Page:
The road to a successful budget is fraught with speed bumps—and Joanna and Johnny have encountered them all. Here’s how to navigate the financial and psychological barriers that might prevent you from sticking to a budget.

When my husband, Johnny, and I started our very first budget, we determined failure was not an option. We set up thorough, itemized categories to keep track of our spending throughout the month, deliberated for hours about why a budget was so important, and made a plan that would make us debt free in less than two years. We thought setting up the budget was the hard part and that sticking to it would be a walk in the park. Ha!

Well, after the first month (and second and third and fourth months), we quickly learned that sticking to a budget was a beast. Our first month ended with us eating rationed ramen packs for dinner in order to stay within our grocery allotment. Our second month was a total bust in multiple spending categories. We regrouped the third month. And then we promptly went off track again the fourth month. It seemed that despite trying our best each month, something always threw a monkey wrench in our plans.

So what gives? Why couldn’t we stick to this stupid, seemingly basic plan? With each passing month of failure, it became much easier to justify throwing in the towel. Six months, a dozen regrouping sessions, and a few expletives later, we figured out where we were messing up and how we were going to make it work. And now, here we are, years later, still budgeting and alive to tell about it.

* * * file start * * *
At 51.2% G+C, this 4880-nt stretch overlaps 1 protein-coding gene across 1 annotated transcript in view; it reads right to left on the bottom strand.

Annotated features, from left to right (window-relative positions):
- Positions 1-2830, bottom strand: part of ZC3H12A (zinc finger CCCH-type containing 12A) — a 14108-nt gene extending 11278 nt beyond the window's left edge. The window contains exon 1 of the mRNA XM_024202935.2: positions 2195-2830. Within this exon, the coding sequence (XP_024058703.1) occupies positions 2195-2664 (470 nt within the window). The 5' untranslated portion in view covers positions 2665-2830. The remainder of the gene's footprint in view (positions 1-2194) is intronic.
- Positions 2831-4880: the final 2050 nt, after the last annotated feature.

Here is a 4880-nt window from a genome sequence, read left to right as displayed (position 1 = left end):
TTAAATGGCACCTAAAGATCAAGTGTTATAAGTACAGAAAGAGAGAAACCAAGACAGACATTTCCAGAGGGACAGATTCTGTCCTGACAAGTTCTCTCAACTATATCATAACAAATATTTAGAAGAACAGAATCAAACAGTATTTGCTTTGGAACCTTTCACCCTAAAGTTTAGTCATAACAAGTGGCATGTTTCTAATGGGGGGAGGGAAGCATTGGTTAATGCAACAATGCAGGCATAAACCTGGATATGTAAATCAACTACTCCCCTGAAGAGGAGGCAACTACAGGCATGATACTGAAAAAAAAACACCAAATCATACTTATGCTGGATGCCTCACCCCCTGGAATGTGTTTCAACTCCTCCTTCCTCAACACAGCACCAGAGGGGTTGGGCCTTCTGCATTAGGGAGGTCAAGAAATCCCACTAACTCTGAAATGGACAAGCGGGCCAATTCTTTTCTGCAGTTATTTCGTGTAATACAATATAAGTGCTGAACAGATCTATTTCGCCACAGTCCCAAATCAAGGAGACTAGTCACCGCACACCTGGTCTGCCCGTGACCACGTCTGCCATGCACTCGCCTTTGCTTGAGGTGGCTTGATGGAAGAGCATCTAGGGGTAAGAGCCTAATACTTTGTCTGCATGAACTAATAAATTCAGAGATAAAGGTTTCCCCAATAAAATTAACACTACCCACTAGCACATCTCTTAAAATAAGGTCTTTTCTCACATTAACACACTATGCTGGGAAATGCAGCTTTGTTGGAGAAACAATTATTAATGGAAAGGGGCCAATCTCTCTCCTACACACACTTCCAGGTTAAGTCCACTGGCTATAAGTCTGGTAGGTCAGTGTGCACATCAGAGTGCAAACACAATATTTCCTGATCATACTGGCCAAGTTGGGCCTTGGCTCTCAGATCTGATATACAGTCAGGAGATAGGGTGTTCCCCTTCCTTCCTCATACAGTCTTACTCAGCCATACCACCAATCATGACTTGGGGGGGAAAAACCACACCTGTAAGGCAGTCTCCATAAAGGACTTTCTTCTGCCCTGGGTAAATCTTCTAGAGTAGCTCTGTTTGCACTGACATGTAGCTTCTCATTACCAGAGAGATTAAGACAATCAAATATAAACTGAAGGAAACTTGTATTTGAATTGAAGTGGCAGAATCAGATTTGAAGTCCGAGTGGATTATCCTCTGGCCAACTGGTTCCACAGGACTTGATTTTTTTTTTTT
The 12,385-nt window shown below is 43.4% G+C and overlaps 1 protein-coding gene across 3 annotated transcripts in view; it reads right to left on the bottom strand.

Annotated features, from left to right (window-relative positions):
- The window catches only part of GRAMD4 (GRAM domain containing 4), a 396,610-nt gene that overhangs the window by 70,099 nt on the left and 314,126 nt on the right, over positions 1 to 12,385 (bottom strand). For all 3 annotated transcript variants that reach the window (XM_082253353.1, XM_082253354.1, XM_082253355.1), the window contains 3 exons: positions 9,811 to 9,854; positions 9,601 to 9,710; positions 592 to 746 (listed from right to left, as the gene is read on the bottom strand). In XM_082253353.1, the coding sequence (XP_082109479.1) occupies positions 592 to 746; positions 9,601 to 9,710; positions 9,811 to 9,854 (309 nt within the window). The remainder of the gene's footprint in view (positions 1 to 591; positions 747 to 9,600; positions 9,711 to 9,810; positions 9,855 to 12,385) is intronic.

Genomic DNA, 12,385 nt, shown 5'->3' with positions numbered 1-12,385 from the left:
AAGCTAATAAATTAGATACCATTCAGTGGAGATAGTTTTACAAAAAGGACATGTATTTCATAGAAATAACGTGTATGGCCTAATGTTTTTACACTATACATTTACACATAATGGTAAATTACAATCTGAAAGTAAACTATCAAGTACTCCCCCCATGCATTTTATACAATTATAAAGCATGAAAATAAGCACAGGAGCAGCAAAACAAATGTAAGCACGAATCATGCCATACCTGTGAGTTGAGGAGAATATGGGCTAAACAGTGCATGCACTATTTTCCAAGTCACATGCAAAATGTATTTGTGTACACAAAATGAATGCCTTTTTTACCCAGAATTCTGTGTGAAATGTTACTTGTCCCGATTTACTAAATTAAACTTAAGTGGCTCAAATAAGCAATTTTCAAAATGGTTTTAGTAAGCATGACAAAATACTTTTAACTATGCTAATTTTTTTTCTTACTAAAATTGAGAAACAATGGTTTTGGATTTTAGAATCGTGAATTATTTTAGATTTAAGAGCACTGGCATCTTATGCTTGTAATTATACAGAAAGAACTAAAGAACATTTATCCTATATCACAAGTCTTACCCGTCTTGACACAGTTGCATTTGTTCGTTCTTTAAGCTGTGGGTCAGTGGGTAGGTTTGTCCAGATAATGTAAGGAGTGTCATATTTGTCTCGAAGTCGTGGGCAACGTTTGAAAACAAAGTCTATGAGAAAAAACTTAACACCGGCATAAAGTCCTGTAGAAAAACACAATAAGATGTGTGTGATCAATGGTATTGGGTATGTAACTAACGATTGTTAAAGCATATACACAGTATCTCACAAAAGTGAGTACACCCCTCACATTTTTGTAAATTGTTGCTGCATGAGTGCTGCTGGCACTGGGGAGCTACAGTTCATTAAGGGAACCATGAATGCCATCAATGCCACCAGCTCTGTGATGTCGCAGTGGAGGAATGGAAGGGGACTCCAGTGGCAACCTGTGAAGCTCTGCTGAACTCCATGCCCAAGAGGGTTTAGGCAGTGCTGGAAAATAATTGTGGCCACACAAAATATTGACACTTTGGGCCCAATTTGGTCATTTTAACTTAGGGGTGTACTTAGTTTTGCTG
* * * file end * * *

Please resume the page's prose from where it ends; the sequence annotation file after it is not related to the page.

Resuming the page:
Here are some of the barriers we encountered — and what we did to bulldoze through them — for a more prosperous, less frustrating budget.

Over-categorizing
When Johnny and I first started budgeting, we had a category for everything — and I mean everything. Cleaning supplies, hair products, makeup, paper products, home decor, dry cleaning, toys that start with “L” and end in “EGO”, candy, etc. Okay, candy might not have had its own category, but it should have. The problem we found with so many categories is that it made budgeting very tedious and it was wildly inconsistent from month to month.